It is infrequent that we use the Minnesota Litigator blog for downright self-promotion because (1) attorney-client confidentiality concerns often prohibit it; (2) we assume our readers are not interested; or (3) “other reasons” (for example, the “win” is too complicated to explain, publication is inconsistent with our business/marketing strategy, etc.).

On the other hand, from time to time, we make exceptions and we do today.

Mr. Nathan C. McGuire, a now-former Woodbury High School (“WHS”) girls basketball coach, sued several parents of students on the WHS j.v. and varsity girls basketball team for defamation and alleged knowing or reckless false reports of maltreatment of minors under Minn. Stat. 626.556, Subd. 5. (He also sued the school district unsuccessfully.)

He lost — that is, unless and until he elects to appeal and then prevails on appeal.

We represented a defendant in Mr. McGuire’s lawsuit and we recently won a motion for summary judgment on the threshold of trial.

[Ed. Note Revision/Update: Former LEVENTHAL pllc attorney Brandon Meshbesher (who can now be found here) did the heavy-lifting and deserves the credit.]

The case highlights a point that retired Magistrate Judge Keyes made in his recent Minnesota Litigator profile:

For most people, in the course of their lives, they may have one exposure to the legal system, and it’ll be something that they and their families will remember forever, for generations to come. It becomes so easy for us to think, it’s just another day at the office, it’s just another case, and to lose sight of how important that is. Maybe you lose sight because there aren’t a lot of dollars involved, or because we think that the matter that we had before us that day just isn’t that important, but everything really is.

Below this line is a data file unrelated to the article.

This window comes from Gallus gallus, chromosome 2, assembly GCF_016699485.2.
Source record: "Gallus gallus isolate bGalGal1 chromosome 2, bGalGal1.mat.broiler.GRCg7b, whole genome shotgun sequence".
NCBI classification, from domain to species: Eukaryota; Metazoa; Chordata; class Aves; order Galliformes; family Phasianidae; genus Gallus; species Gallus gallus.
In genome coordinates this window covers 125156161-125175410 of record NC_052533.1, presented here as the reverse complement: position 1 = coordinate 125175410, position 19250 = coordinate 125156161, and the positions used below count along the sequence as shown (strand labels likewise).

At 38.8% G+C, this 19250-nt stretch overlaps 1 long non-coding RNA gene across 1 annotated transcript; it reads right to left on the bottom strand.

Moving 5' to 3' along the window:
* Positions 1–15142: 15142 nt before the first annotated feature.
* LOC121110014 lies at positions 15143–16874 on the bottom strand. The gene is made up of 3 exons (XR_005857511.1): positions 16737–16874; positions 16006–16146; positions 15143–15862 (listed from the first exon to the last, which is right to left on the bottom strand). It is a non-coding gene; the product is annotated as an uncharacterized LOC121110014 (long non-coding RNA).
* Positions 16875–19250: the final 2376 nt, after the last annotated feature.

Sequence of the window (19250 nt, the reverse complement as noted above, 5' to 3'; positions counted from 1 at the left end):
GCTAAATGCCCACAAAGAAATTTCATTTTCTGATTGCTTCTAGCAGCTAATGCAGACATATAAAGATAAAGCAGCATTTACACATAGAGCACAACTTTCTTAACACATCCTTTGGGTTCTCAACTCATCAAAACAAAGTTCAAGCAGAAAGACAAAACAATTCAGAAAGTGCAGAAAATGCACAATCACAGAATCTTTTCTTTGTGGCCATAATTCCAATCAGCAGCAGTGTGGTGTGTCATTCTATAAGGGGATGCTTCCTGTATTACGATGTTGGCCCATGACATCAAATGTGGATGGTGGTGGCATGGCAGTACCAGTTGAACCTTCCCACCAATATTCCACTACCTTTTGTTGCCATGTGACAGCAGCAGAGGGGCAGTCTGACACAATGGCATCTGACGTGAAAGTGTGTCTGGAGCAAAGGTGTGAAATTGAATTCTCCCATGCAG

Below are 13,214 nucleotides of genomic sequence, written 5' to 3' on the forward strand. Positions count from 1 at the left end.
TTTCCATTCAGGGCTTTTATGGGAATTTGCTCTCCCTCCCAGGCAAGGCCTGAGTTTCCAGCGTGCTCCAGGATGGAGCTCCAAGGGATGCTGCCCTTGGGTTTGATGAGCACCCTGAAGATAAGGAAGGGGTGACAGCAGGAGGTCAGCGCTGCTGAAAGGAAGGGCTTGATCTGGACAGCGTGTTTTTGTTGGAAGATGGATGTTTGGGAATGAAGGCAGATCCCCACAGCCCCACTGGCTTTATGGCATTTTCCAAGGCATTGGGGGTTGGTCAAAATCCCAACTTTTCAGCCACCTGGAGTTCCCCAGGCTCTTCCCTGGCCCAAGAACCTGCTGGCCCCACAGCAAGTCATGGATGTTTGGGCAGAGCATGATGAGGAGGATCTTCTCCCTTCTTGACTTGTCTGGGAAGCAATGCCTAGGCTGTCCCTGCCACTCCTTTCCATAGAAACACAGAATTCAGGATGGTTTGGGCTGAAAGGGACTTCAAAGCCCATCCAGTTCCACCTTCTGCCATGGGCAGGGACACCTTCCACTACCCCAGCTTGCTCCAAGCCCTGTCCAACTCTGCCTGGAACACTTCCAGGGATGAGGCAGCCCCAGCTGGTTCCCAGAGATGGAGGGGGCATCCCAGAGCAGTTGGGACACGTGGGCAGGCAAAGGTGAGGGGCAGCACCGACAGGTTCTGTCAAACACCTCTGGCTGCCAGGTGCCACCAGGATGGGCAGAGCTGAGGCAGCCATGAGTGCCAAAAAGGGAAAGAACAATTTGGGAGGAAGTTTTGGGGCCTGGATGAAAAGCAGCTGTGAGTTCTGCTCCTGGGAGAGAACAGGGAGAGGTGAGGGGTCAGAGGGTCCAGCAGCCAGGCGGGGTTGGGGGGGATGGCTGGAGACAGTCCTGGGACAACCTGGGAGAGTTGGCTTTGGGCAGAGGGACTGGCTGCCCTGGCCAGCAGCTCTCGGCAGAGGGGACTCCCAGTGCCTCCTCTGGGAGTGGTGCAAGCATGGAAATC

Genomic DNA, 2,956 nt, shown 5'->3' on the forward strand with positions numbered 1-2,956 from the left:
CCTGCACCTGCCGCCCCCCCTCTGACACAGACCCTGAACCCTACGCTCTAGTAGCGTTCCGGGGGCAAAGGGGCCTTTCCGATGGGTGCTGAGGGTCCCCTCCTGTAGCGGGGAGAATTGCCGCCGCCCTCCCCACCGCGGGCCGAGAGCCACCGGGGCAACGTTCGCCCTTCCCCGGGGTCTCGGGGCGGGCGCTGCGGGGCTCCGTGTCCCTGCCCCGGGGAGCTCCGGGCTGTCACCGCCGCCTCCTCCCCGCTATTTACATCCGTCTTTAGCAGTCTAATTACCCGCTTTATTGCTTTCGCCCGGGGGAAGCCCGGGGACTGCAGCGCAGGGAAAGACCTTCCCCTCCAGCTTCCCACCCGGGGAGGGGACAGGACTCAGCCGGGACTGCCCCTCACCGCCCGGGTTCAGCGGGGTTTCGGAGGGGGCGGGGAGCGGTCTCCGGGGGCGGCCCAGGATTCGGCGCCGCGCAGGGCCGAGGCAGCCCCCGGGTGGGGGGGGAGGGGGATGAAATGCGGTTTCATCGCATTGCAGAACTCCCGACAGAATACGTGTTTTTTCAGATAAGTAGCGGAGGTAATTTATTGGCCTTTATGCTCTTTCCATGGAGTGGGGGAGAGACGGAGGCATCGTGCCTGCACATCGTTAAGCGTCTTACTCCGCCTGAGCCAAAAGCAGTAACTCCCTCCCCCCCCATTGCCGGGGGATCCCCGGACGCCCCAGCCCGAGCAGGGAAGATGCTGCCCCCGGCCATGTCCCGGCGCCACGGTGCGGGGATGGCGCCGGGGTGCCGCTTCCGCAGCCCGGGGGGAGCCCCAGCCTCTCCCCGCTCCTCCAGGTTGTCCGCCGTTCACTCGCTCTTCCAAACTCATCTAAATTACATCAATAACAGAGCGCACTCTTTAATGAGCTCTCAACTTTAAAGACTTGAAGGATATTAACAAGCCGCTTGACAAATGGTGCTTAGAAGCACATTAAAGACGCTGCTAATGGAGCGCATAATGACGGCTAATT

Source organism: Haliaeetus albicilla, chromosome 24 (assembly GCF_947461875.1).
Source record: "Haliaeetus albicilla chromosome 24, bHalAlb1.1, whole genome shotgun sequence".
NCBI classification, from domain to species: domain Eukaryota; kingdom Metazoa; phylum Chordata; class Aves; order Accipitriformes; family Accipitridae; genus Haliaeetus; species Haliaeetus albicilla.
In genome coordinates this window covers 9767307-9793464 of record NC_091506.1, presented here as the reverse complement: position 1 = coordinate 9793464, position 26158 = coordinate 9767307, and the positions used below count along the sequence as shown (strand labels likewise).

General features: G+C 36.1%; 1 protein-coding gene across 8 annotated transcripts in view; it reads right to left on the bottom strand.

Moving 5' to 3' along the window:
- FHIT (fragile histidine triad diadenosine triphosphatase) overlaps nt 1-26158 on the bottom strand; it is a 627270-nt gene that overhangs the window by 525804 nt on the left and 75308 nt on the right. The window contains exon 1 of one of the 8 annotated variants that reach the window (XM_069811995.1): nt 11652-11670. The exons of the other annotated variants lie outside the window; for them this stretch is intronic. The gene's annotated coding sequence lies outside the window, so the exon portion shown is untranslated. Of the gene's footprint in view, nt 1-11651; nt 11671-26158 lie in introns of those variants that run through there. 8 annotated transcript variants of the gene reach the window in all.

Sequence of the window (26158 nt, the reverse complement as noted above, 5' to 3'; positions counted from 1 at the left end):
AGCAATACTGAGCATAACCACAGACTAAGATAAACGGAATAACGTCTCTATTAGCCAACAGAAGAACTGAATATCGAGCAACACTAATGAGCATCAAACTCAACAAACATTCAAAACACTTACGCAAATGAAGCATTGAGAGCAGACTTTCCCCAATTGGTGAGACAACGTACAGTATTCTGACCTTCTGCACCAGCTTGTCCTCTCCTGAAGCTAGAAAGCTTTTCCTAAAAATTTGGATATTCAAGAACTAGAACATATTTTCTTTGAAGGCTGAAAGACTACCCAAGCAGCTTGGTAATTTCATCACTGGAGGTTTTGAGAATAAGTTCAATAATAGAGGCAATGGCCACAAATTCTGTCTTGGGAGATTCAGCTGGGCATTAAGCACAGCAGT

This was not a big case for LEVENTHAL pllc. This was not a giant win for the law firm. On the other hand, for our client, this was a big case, a giant win, and I hope we never lose sight of that.

One thought on “A Defamation Defense Win for a LEVENTHAL pllc Client (for now, at least)

  1. Adam Gillette

    Judge Keyes is right about a case being remembered for generations. The family of my grandfather’s generation was involved in a couple of lawsuits concerning wills (see .e.g., 79 N.W.2d 195 (1956) and 256 N.W.2d 225 (1974)) 60+ years later, some of my relatives still discuss the quality of representation (or lack of thereof) and outcomes.

    Reply

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